In this study, we measured volume flow rates of the bilateral internal carotid arteries and the basilar artery in 125 healthy volunteers and found that the relative contribution of each of the proximal arteries correlates significantly with variations in the circle of Willis. We also obtained relative flow contributions by the proximal arteries for common variations of the circle of Willis, which can be used as reference data.
Hendrikse et al11 recently investigated the same item as that examined in our study in patients with symptomatic atherosclerosis or risk factors for atherosclerosis but without significant (>70%) stenosis. Absence or presence of brain lesions such as an infarction was not detailed in their report. Although their results were the same as ours, there are several differences between our study and that by Hendrikse et al,11 such as subjects (healthy volunteers instead of patients), MR phase-contrast technique (cine and ungated), classification of the variation in the posterior part of the circle of Willis (P1 hypoplasia rather than fetal-type posterior cerebral artery), and lumen segmentation (semiautomated and manual drawing).11 Moreover, pulsatility-based semiautomatic segmentation as used in our study is reportedly more accurate and more reproducible than manual drawing.17 We therefore believe our methods are more appropriate for obtaining reference data.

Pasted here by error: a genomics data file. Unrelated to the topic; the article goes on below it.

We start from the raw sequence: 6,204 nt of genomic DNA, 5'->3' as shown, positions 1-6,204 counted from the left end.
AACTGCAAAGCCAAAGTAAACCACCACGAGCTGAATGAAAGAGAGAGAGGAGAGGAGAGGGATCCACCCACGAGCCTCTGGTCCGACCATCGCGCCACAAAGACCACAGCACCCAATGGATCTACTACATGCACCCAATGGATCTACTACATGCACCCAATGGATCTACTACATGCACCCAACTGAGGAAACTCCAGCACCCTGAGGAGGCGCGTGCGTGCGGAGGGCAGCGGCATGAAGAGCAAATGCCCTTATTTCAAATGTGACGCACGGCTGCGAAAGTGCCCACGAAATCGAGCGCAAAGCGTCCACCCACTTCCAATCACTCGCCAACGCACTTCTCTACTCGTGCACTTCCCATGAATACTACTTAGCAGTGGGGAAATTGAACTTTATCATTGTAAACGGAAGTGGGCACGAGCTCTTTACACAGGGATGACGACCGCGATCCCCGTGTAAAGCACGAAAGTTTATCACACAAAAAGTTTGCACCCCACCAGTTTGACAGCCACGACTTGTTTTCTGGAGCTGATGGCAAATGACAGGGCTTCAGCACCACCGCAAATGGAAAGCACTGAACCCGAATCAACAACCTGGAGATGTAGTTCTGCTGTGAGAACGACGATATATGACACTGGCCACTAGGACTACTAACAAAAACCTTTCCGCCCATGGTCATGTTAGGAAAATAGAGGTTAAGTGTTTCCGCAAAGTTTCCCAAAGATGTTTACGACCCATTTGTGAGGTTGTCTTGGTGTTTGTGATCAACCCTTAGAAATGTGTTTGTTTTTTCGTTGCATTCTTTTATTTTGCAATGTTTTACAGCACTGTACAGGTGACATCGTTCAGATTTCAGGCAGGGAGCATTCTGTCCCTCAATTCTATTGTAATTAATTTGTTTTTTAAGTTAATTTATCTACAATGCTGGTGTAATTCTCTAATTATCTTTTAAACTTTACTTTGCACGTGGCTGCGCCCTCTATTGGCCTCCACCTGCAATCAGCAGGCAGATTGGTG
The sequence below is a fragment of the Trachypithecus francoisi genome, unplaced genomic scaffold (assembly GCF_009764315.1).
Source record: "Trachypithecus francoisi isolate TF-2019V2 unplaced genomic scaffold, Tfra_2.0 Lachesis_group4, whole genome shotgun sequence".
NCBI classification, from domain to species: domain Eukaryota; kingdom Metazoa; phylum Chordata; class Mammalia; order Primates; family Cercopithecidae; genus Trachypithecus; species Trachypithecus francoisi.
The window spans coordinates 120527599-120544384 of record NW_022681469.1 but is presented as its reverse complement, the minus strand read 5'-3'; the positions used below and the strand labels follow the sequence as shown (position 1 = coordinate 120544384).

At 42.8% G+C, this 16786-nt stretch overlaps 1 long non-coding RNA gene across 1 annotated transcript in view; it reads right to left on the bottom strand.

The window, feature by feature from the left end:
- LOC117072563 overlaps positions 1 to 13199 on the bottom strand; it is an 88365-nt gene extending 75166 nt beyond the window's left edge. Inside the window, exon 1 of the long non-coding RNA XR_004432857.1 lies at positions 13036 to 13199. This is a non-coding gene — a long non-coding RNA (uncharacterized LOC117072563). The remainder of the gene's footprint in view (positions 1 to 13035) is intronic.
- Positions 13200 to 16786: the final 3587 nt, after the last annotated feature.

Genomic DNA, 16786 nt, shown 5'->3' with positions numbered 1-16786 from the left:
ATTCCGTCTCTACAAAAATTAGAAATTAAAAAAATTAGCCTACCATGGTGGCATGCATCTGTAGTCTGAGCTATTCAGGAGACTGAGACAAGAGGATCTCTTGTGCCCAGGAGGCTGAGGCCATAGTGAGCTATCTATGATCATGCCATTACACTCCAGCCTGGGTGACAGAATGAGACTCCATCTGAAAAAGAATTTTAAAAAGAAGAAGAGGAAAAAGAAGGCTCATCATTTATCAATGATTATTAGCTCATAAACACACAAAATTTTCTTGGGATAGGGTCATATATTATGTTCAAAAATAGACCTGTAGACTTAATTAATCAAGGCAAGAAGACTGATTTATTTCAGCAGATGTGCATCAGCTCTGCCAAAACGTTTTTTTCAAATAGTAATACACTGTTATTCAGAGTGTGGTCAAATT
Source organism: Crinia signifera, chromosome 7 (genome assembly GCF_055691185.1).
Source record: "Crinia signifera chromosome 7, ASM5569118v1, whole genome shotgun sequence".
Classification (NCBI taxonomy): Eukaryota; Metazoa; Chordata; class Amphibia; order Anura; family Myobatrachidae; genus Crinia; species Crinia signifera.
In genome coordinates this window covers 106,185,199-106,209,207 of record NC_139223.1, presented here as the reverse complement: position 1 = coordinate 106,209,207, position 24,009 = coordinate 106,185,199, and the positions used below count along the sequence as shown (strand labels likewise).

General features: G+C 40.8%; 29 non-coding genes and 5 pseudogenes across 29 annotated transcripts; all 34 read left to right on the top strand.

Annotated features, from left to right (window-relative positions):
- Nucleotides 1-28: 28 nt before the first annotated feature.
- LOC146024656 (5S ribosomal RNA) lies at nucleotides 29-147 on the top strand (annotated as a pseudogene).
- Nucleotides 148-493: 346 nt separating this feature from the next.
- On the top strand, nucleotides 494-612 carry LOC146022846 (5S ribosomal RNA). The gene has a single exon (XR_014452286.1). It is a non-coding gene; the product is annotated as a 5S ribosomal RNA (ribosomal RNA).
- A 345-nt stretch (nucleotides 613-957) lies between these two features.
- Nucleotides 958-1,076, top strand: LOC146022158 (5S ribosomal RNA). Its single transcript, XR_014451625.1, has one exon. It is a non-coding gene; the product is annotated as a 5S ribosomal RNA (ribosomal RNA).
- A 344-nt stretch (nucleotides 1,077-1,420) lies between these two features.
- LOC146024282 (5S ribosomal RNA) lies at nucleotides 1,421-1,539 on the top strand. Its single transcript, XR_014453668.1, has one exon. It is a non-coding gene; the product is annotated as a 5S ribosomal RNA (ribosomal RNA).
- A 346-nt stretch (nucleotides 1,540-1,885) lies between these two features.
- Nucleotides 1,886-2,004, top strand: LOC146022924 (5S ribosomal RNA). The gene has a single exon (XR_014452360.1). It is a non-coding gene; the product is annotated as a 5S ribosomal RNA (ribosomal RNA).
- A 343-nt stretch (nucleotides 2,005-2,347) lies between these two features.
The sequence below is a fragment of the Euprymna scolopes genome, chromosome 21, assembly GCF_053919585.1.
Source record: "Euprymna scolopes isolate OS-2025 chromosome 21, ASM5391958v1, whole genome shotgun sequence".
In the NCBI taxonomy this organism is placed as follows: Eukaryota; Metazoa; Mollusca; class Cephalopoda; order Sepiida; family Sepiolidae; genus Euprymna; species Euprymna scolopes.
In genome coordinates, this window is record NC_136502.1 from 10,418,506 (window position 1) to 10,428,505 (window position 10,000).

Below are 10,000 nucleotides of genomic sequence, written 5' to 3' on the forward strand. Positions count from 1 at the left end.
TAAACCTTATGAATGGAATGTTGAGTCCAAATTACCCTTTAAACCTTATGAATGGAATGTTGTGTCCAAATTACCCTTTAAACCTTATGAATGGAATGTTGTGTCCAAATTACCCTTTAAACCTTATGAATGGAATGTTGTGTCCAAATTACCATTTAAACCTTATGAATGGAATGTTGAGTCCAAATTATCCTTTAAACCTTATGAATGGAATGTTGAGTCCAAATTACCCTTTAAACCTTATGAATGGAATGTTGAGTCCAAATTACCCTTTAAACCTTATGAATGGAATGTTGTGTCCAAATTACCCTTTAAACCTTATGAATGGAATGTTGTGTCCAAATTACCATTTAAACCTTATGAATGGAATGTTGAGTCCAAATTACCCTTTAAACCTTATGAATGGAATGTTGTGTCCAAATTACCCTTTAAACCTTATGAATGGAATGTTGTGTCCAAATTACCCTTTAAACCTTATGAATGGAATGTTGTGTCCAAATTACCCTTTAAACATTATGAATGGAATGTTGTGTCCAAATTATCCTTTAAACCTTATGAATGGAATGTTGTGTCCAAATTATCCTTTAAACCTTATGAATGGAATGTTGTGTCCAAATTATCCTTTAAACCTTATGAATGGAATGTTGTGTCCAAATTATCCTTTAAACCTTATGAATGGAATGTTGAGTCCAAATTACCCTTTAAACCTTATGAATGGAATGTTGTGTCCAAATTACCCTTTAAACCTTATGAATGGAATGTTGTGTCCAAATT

Effect of Vessel Size on Measurement Error with Pulsatility-Based Segmentation
Pulsatility-based segmentation was used to segment vessel lumen in this study. The original article describing this segmentation method mentions that a phantom study using 8- and 5-mm diameter tubes was performed.17 This method yielded accurate results for the 8-mm tube but overestimated results for the 5-mm tube, though the error of the volume flow rate was smaller than that by manual drawing.17 According to the discussion in this article,17 the overestimation was due in part to the partial volume effect, because boundary pixels that occupy both stationary and flowing spins are likely to be included into the lumen by pulsatility-based segmentation. Because the ratio of the number of boundary pixels to the total number of pixels of the lumen is larger for smaller vessels, overestimation of size can be expected to increase for smaller vessels.